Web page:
After such a terrific quarter, we’re modestly more confident that Nvidia will reach our long-term target of $100 billion of data center, or DC, revenue in fiscal 2028. However, there are many moving pieces, such as the lumpy buying patterns of large customers and risks around U.S. sanctions on China. Thus, we reiterate our Very High Uncertainty Rating, even as we maintain our $480 fair value estimate

Fair Value Estimate for Nvidia Stock

With its 3-star rating, we believe Nvidia’s stock is fairly valued compared with our long-term fair value estimate.

Our fair value estimate is $480 per share, which implies an equity value of over $1.1 trillion. Our fair value estimate implies a fiscal 2024 price/adjusted earnings multiple of 45 times and a fiscal 2025 forward price/adjusted earnings multiple of 31 times.

We anticipate a massive expansion in the AI processor market in the decade ahead, and we see room for tremendous revenue growth both at Nvidia and at competing solutions, whether they be external chipmakers (like Advanced Micro Devices [AMD] or Intel [INTC]) or in-house solutions developed by hyperscalers (such as chips from Alphabet [GOOGL] or Amazon [AMZN]).

Nvidia’s DC business has already achieved exponential growth, rising from $3 billion in fiscal 2020 to $15 billion in fiscal 2023. The firm should see an even higher inflection point in fiscal 2024, as we expect DC revenue to more than double to $41 billion.

We don’t view this spike as coming from frontloaded orders or a buildup of excess capacity, as we model 46% growth in fiscal 2025 DC revenue to over $60 billion. We model growth of 23%, 20%, and 13% in the following three years, driving DC revenue to $100 billion in fiscal 2028, compared with AMD’s estimate for the AI accelerator total addressable market to be $150 billion by calendar 2027. We think this prediction is reasonable, given the massive investments and interest in AI. We doubt that any enterprise wants to be left behind; nor does any cloud computing provider want to be shorthanded in providing AI GPUs to its customers.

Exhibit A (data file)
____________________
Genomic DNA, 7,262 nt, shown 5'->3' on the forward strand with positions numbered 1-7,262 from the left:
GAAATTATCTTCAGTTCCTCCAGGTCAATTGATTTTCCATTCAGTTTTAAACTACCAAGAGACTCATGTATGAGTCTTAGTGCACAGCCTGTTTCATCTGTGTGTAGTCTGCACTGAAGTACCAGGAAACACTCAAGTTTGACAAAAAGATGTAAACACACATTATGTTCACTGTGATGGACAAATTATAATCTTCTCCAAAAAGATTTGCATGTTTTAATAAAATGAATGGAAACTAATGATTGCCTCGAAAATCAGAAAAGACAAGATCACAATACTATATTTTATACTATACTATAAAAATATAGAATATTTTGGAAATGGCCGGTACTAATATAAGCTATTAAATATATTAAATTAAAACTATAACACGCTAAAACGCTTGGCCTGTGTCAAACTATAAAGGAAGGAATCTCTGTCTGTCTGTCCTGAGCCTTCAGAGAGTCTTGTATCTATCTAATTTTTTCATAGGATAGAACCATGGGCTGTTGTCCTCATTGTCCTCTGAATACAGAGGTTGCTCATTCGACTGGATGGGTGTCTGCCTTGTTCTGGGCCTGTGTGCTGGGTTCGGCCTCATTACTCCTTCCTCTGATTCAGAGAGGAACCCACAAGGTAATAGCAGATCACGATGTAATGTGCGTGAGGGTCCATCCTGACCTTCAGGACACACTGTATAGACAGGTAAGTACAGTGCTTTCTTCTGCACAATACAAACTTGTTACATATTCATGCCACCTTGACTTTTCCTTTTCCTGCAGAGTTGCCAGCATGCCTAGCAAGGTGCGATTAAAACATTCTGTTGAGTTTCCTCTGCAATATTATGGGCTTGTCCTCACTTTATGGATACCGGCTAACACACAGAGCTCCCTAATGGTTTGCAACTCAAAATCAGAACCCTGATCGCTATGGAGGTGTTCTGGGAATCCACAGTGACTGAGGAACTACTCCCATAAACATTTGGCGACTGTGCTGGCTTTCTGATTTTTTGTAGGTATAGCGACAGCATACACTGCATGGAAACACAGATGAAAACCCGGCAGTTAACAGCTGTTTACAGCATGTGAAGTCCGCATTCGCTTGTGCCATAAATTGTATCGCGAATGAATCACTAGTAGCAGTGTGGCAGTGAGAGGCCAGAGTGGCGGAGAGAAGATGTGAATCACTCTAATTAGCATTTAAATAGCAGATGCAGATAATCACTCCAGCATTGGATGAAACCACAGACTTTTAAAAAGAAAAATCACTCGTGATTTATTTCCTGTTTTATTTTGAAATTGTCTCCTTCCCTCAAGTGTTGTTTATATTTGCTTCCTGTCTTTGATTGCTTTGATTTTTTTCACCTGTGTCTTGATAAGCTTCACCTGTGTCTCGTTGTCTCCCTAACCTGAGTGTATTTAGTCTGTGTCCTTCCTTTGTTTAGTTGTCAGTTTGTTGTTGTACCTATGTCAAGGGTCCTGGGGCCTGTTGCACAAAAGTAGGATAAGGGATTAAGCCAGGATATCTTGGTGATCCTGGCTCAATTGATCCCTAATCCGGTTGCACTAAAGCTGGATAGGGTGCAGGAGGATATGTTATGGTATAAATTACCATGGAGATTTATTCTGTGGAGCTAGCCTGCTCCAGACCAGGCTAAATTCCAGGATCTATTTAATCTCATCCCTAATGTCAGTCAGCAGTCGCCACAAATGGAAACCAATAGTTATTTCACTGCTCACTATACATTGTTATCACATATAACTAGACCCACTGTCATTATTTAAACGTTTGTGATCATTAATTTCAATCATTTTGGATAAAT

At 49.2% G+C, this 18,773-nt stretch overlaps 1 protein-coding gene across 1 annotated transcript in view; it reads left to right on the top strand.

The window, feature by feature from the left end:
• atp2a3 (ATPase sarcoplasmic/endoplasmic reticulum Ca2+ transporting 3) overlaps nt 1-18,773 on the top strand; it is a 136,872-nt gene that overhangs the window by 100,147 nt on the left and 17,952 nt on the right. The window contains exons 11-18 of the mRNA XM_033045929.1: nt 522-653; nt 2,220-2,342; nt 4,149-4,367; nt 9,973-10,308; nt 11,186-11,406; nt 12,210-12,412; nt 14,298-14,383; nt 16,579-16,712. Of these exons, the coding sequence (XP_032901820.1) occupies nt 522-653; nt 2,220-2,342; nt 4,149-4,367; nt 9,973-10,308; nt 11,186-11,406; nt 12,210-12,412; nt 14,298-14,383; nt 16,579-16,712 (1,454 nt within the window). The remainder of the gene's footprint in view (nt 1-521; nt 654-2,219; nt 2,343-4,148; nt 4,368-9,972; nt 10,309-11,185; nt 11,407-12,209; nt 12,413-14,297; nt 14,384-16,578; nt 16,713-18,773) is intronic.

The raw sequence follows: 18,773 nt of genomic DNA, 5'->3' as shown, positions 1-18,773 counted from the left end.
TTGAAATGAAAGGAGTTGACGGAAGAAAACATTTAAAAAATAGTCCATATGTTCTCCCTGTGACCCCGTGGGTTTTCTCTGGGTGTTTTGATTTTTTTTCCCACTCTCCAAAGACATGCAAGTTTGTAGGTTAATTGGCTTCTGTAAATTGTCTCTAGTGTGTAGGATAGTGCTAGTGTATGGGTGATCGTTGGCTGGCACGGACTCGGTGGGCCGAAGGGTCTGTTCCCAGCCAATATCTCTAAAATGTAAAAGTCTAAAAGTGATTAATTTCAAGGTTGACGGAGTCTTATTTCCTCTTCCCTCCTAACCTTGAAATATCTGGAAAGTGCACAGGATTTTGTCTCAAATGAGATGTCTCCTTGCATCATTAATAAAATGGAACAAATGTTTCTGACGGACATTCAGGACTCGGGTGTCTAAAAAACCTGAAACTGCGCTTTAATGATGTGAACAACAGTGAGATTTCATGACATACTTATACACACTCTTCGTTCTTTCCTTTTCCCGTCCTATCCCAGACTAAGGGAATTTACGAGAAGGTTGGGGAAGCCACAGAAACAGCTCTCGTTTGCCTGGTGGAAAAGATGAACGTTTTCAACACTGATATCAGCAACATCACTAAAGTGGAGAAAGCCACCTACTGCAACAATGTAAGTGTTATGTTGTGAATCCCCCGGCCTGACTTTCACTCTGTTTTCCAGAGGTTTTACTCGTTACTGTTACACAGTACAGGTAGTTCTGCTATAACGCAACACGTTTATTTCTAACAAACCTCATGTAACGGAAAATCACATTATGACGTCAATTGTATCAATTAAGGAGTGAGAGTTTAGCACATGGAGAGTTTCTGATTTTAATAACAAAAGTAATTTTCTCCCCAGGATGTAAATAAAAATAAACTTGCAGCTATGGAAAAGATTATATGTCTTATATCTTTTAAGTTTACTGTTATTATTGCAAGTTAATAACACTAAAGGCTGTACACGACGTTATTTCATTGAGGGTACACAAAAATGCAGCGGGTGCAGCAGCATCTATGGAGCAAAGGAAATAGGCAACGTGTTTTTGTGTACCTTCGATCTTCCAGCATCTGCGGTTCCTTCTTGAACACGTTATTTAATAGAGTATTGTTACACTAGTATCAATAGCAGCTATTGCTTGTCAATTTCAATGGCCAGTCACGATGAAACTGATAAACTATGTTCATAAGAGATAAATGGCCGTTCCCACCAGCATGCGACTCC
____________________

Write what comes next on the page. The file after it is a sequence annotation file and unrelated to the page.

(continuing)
Read more about Nvidia’s Fair Value Estimate

Economic Moat Rating

We assign Nvidia a wide economic moat, thanks to intangible assets around its graphics processing units and, increasingly, switching costs around its proprietary software, such as its Cuda platform for AI tools, which enables developers to use its GPUs to build AI models.

Nvidia was an early leader and designer of GPUs, which were originally developed to offload graphics processing tasks on PCs and gaming consoles. The company has emerged as the clear market share leader in discrete GPUs (over 80% share, per Mercury Research). We attribute this leadership to intangible assets associated with GPU design, as well as the associated software, frameworks, and tools developers need to work with these GPUs. We don’t foresee any emerging companies becoming a third relevant player in the market alongside Nvidia and AMD. Even Intel, the chip industry behemoth, has struggled for many years with trying to build a high-end GPU that would be adopted by gaming enthusiasts, and its next effort at a discrete GPU is slated to launch in 2025.